Have you ever had a head-scratching moment as you gaze at an acronym in a social media post or online book review? I know I have! Lots of us get confused by puzzling piles of letters (like TBR, HEA, HFN, DNF, and others) especially since there are more and more everyday as social media and online communication continue to evolve. In this post I’ll give you a quick run-down of some of the more common ones.
TBR stands for To Be Read. A TBR list is just what it sounds like: a list of books that a person plans to read eventually. For some readers, this is a written list. Others might use an app or a tech-friendly way of staying organized, like virtually keeping all books they intend to read on a particular “shelf” on the Goodreads platform. For me, my TBR list has always just floated around in my head. If I hear a book mentioned a few times, I put it on my mental list.
ARC stands for Advanced Reader Copy. This is a manuscript that authors give out to select readers before the book is published. It is given in advance of the publication date. You might also hear about a reader being on an “ARC Team” for an author. That means that the reader is on a team that receives these early copies of books from that particular author. ARC Teams are also sometimes called “Street Teams.”
HEA is an acronym that means Happily Ever After. You might see this term in a review for a romance novel, for example, if the story ended with the guy getting the girl, wedding bells, and a baby on a hip. Cozies also sometimes have HEA endings, especially if it is the final book in a series. The amateur sleuth and hard-nosed detective walk down the aisle together, the bad guy is gone for good, the town is safe… whatever it may be, there’s a feeling of complete closure and certainty of a positive future.
You might also come across the term “HFN” in book reviews or other chatter about books online. It stands for “Happy For Now” and it means that the problems that popped up in the book are resolved… for now. It’s not guaranteed that the resolution is permanent, though. This might look like romantic tension being resolved with a kiss but no commitment, or a bad guy stumbling off after issuing a warning like: “I’ll be back!” The story has a positive, happy, satisfying ending, despite the fact that the solutions are not permanent.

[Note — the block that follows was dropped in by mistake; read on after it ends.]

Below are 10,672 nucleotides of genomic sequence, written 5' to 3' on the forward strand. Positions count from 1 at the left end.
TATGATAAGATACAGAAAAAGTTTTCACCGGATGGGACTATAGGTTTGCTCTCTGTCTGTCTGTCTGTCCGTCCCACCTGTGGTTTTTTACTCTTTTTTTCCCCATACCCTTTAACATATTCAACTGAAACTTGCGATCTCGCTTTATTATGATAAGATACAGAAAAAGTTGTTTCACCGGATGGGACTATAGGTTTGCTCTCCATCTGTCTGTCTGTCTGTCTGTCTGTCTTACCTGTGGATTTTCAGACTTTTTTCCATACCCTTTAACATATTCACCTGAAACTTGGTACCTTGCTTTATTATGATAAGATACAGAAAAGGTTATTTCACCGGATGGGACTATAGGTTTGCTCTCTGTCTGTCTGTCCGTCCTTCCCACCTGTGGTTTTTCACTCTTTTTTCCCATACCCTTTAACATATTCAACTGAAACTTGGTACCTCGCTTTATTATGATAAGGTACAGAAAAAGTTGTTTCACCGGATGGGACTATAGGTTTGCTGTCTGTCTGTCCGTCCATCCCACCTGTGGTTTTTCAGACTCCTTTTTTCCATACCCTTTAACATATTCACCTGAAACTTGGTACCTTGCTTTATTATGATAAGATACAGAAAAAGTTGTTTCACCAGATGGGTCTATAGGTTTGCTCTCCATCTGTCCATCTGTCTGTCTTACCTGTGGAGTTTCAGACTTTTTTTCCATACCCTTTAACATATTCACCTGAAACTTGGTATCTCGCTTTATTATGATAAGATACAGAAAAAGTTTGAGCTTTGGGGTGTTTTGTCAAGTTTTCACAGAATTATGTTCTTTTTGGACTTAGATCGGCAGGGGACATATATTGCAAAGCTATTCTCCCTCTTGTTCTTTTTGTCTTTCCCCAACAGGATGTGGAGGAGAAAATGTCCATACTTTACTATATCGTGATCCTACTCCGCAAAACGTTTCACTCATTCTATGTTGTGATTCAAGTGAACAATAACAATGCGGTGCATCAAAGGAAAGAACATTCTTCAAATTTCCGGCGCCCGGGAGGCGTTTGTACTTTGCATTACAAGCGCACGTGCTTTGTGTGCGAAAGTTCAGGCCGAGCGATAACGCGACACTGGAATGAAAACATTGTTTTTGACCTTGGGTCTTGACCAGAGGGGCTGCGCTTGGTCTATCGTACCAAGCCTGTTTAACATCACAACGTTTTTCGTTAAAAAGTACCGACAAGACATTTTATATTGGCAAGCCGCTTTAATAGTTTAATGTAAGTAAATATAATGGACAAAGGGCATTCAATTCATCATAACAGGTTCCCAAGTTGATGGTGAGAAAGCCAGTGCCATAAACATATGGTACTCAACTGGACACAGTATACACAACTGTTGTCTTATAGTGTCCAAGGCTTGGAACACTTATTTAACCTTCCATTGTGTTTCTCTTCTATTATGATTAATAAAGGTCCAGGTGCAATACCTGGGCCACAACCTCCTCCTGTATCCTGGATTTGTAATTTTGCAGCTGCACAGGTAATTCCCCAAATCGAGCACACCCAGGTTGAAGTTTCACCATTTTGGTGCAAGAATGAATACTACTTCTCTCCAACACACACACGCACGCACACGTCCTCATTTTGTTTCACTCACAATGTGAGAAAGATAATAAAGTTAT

DNF stands for Did Not Finish. It means that for some reason, the reader did not get to the end of the story. This might be because the characters rubbed the reader the wrong way, there was something off about the writing, the plot wasn’t engaging. Or, it might just be that the book and the reader were not a good match. Often times, DNF reviews will include reasons for why the reader didn’t finish, which might be insightful to other readers.
When it comes to the world of books, MC stands for Main Character. If the discussion is about a romance novel you might also see MMC or FMC, meaning Male Main Character or Female Main Character.
When it comes to online social gathering places, like Facebook, sometimes the lingo about books can be confusing. Most of us want to get our points across quickly and efficiently, and acronyms can save a lot of time! If these acronyms puzzled you in the past, not to worry. The next time you see them, you’ll know just what they mean. Bring on the reader lingo, right?
I am sure there are many more acronyms to discuss, but that’s all I’ve got for now. If you have another one on your mind please share in the comments, below. Fellow readers might learn something new from you:)
Amorette Anderson writes warm-hearted cozy mysteries that star witchy characters. She lives in Colorado with her husband and furbabies, pups Marley and Teddy. When she’s not writing or reading she’s dreaming up ways to make life a little more magical.